CLIMATE change will make Australia vulnerable to the spread of foreign diseases, according to the report into coastal temperature change from the standing committee on climate change.
And urgent action is needed to fill the gaps in the ability to deal with disease outbreaks.
The report warned that a mosquito-spread virus similar to Ross River fever, chikungunya fever, could enter Australia and changing climatic conditions could lead to more outbreaks of dengue fever.
''The knowledge gaps identified by the national climate change adaptation research facility research plan … [on] the relationship between climate variation and vector-borne disease should be urgently addressed,'' the report said.
Chikungunya, which has spread from Africa to India and Papua New Guinea, has no known vaccine or specific antiviral treatments. It is not fatal, but can cause lifelong weakness and joint pain.
''The fact chikungunya has spread all of a sudden in India, and so quickly, is due to a number of factors but climate change is definitely one of those,'' said Suresh Mahalingam, who received a $400,000 government grant earlier this year to research the causes of the virus.
''If climate change is defined as our temperatures getting hotter, these are conditions that allow mosquitoes to breed. The chance of the virus spreading also increases.''
Yesterday's report recommended tightening biosecurity, and a national plan to deal with mosquito outbreaks. It also recommended more research to link climate change to vector-borne disease and modelling to predict such outbreaks.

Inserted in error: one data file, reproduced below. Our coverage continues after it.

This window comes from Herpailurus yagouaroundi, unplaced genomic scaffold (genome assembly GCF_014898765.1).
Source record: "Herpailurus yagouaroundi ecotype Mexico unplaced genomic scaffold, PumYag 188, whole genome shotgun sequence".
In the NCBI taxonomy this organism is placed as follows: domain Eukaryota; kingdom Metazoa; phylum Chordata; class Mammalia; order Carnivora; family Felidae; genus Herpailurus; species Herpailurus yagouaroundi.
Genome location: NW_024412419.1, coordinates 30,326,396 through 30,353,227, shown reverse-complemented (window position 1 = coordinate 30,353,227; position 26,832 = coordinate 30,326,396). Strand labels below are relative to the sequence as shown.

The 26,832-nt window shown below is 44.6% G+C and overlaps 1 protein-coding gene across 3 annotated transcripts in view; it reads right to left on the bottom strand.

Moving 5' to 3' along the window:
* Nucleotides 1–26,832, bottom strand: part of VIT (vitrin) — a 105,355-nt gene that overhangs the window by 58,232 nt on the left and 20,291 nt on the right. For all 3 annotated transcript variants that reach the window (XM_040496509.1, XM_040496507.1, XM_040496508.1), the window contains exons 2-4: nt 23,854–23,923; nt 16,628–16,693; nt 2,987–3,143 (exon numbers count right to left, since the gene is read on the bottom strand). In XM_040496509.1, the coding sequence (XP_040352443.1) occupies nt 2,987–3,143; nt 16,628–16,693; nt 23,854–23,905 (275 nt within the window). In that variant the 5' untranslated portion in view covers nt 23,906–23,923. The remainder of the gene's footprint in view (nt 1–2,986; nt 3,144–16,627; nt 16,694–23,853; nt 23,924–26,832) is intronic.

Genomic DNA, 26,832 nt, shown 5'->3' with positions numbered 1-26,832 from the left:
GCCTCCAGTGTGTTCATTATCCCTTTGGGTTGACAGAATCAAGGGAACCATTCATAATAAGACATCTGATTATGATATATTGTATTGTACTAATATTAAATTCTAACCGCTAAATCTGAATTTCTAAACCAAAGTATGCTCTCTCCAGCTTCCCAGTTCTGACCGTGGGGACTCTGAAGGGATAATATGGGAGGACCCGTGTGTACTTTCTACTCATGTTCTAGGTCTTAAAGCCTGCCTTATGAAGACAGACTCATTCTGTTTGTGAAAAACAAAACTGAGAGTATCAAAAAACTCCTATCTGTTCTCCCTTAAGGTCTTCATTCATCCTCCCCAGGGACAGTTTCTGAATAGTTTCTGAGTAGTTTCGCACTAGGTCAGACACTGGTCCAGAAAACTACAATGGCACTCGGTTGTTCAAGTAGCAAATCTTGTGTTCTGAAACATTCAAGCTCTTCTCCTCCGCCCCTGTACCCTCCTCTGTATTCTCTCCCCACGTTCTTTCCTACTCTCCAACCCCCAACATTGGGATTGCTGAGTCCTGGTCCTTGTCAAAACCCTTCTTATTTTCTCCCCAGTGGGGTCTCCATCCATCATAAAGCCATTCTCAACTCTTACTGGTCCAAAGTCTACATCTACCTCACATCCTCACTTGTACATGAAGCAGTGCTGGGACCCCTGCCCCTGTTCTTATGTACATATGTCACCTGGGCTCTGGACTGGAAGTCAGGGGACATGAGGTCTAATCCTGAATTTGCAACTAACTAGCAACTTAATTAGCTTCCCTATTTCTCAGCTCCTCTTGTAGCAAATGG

''The committee believes that immediate action should be taken to provide for better early warning of threats from vector-borne disease, as well as long-term modelling for earlier forecasting of threats,'' it said. ''The significant outbreak, in early 2009, of dengue fever in Cairns, Queensland, with over 1000 cases marks a cause for concern.''
The report noted that two mosquito species known to carry dengue fever and chikungunya - Aedes aegypti and Aedes albopictus - had been identified in the Northern Territory 50 years after they were thought to have been eradicated outside Queensland. More than $1 million was spent managing the infestation at Tennant Creek.
''Vector-borne infectious diseases are likely to increase due to changing conditions for vectors and hosts. Geographic ranges of some diseases are likely to change, putting new populations at risk.''
As well as vector-borne disease, climate change could increase mental illness in drought-affected areas and increase the number of deaths related to thermal stress.